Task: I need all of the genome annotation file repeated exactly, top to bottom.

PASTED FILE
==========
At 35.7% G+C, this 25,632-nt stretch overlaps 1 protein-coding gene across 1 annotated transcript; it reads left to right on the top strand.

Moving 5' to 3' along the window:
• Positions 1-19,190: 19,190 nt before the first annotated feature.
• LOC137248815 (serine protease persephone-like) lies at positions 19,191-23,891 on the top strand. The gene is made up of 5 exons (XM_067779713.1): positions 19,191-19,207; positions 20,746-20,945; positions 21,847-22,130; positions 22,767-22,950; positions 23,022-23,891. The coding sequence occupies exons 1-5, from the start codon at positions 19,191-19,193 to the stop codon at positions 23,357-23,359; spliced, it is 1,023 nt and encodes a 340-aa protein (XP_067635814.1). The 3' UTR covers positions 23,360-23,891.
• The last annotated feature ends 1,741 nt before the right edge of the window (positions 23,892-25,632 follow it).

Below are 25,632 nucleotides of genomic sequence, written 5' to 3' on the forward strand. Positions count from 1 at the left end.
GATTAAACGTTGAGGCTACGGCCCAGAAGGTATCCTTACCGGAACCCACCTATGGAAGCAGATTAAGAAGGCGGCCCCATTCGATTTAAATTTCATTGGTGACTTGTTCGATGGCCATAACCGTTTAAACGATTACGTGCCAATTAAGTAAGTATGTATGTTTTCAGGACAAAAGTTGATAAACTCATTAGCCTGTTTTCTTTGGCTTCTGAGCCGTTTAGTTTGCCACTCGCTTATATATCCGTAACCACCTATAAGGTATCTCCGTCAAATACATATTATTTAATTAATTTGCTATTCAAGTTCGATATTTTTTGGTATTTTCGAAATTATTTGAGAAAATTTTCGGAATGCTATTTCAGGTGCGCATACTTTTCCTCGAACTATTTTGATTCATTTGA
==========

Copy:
At 35.7% G+C, this 25,632-nt stretch overlaps 1 protein-coding gene across 1 annotated transcript; it reads left to right on the top strand.

Moving 5' to 3' along the window:
• Positions 1-19,190: 19,190 nt before the first annotated feature.
• LOC137248815 (serine protease persephone-like) lies at positions 19,191-23,891 on the top strand. The gene is made up of 5 exons (XM_067779713.1): positions 19,191-19,207; positions 20,746-20,945; positions 21,847-22,130; positions 22,767-22,950; positions 23,022-23,891. The coding sequence occupies exons 1-5, from the start codon at positions 19,191-19,193 to the stop codon at positions 23,357-23,359; spliced, it is 1,023 nt and encodes a 340-aa protein (XP_067635814.1). The 3' UTR covers positions 23,360-23,891.
• The last annotated feature ends 1,741 nt before the right edge of the window (positions 23,892-25,632 follow it).

Below are 25,632 nucleotides of genomic sequence, written 5' to 3' on the forward strand. Positions count from 1 at the left end.
GATTAAACGTTGAGGCTACGGCCCAGAAGGTATCCTTACCGGAACCCACCTATGGAAGCAGATTAAGAAGGCGGCCCCATTCGATTTAAATTTCATTGGTGACTTGTTCGATGGCCATAACCGTTTAAACGATTACGTGCCAATTAAGTAAGTATGTATGTTTTCAGGACAAAAGTTGATAAACTCATTAGCCTGTTTTCTTTGGCTTCTGAGCCGTTTAGTTTGCCACTCGCTTATATATCCGTAACCACCTATAAGGTATCTCCGTCAAATACATATTATTTAATTAATTTGCTATTCAAGTTCGATATTTTTTGGTATTTTCGAAATTATTTGAGAAAATTTTCGGAATGCTATTTCAGGTGCGCATACTTTTCCTCGAACTATTTTGATTCATTTGA